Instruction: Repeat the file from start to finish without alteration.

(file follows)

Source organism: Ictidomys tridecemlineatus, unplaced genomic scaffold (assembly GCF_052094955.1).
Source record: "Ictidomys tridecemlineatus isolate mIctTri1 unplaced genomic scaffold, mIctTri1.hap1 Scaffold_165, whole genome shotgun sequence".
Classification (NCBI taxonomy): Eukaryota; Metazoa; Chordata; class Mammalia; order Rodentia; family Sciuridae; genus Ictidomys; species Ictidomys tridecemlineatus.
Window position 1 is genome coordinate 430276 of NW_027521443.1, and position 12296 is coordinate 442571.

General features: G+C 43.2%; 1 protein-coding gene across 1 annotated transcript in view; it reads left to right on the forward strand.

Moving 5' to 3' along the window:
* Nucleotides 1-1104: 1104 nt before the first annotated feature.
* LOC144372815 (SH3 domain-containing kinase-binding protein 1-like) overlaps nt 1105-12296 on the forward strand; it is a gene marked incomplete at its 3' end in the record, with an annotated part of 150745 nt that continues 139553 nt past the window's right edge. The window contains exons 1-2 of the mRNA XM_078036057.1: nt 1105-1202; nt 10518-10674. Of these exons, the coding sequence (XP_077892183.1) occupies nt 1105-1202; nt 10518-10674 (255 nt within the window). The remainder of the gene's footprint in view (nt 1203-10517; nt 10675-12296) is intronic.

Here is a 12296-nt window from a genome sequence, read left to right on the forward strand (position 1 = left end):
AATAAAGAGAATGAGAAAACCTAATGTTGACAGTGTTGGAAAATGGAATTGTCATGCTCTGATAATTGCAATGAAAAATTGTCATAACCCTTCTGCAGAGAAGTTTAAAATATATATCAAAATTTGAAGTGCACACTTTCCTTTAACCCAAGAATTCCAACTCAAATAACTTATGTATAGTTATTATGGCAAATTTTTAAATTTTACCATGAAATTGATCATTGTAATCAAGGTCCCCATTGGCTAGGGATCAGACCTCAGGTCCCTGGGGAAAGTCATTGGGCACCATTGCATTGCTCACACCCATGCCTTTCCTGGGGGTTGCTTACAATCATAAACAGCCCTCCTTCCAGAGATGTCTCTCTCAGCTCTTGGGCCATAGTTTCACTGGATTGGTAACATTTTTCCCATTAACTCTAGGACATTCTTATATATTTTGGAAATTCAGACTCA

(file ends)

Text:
Source organism: Ictidomys tridecemlineatus, unplaced genomic scaffold (assembly GCF_052094955.1).
Source record: "Ictidomys tridecemlineatus isolate mIctTri1 unplaced genomic scaffold, mIctTri1.hap1 Scaffold_165, whole genome shotgun sequence".
Classification (NCBI taxonomy): Eukaryota; Metazoa; Chordata; class Mammalia; order Rodentia; family Sciuridae; genus Ictidomys; species Ictidomys tridecemlineatus.
Window position 1 is genome coordinate 430276 of NW_027521443.1, and position 12296 is coordinate 442571.

General features: G+C 43.2%; 1 protein-coding gene across 1 annotated transcript in view; it reads left to right on the forward strand.

Moving 5' to 3' along the window:
* Nucleotides 1-1104: 1104 nt before the first annotated feature.
* LOC144372815 (SH3 domain-containing kinase-binding protein 1-like) overlaps nt 1105-12296 on the forward strand; it is a gene marked incomplete at its 3' end in the record, with an annotated part of 150745 nt that continues 139553 nt past the window's right edge. The window contains exons 1-2 of the mRNA XM_078036057.1: nt 1105-1202; nt 10518-10674. Of these exons, the coding sequence (XP_077892183.1) occupies nt 1105-1202; nt 10518-10674 (255 nt within the window). The remainder of the gene's footprint in view (nt 1203-10517; nt 10675-12296) is intronic.

Here is a 12296-nt window from a genome sequence, read left to right on the forward strand (position 1 = left end):
AATAAAGAGAATGAGAAAACCTAATGTTGACAGTGTTGGAAAATGGAATTGTCATGCTCTGATAATTGCAATGAAAAATTGTCATAACCCTTCTGCAGAGAAGTTTAAAATATATATCAAAATTTGAAGTGCACACTTTCCTTTAACCCAAGAATTCCAACTCAAATAACTTATGTATAGTTATTATGGCAAATTTTTAAATTTTACCATGAAATTGATCATTGTAATCAAGGTCCCCATTGGCTAGGGATCAGACCTCAGGTCCCTGGGGAAAGTCATTGGGCACCATTGCATTGCTCACACCCATGCCTTTCCTGGGGGTTGCTTACAATCATAAACAGCCCTCCTTCCAGAGATGTCTCTCTCAGCTCTTGGGCCATAGTTTCACTGGATTGGTAACATTTTTCCCATTAACTCTAGGACATTCTTATATATTTTGGAAATTCAGACTCA